At the shareholders' meeting held on 20 March 1828, the situation was quite hopeless. The railway was already struggling with a debt amounting to 4,339 HUF 35 kreuzer, and it did not generate enough income to start making a profit. To hope for a profit, major improvements would have been necessary, for example, new cars would have had to be purchased. For the continued operation of the railway, and to have enough money for purchases, each shareholder should have had to pay an additional 15 HUF.

However, the shareholders no longer wanted to take on this burden, they believed that the company would not be profitable even if they paid this money, so they decided to close the business just a few months after the start. Following the decision of the shareholders, the track was dismantled after the Easter holidays, its material was sold to pay off the debt, and a report on the unsuccessful operation of the company was printed and distributed to the shareholders.

From the point of view of Pest, the suspension railway was important for several reasons. On the one hand, this investment also confirmed what was stated in law 10 years later, that Pest and Buda are the country's transport hub. The railway was based on the future hope that Pest is facing significant development, not only in the field of construction but also in the field of industrial plants, which require a large increase in land transport capacities. It is no coincidence that the railway was a trial section of a line extending to the Tisza and beyond to Debrecen - that is, from where it was not possible to transport by ship.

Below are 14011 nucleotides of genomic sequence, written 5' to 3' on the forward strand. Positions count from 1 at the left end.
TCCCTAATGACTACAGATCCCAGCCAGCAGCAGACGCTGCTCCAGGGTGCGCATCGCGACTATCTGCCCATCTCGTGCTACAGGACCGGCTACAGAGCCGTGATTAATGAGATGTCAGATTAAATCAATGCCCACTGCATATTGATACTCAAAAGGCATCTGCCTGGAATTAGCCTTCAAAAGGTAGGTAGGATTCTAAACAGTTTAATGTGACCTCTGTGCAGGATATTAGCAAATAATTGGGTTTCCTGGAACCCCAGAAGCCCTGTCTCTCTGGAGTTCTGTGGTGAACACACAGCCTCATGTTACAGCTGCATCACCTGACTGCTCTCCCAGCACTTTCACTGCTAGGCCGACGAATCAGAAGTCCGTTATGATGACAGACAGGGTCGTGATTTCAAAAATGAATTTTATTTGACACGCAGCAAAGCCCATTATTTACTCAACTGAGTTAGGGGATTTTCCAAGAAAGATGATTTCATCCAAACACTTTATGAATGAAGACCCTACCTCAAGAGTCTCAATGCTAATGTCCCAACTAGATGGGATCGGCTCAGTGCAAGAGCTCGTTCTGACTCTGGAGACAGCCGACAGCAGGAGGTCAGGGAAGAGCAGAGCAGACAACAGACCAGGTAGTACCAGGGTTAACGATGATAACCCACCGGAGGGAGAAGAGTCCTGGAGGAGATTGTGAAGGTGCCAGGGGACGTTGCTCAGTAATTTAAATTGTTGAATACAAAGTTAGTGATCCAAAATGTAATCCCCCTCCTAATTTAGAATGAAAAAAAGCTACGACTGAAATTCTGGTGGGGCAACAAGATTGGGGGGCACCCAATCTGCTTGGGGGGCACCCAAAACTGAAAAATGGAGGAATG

However, the railway was about 10 years ahead of its time. Think about it, until then, only one public railway line operated in one place in the world, England. The second such public railway line that could be used by anyone was the Pest-Kőbánya railway. Unfortunately, in 1827–1828, Pest did not yet require such transport capacity. However, it should also be added that this structure was not technically mature enough either.

Cover photo: A section of the railway on a contemporary engraving by János Hofbauer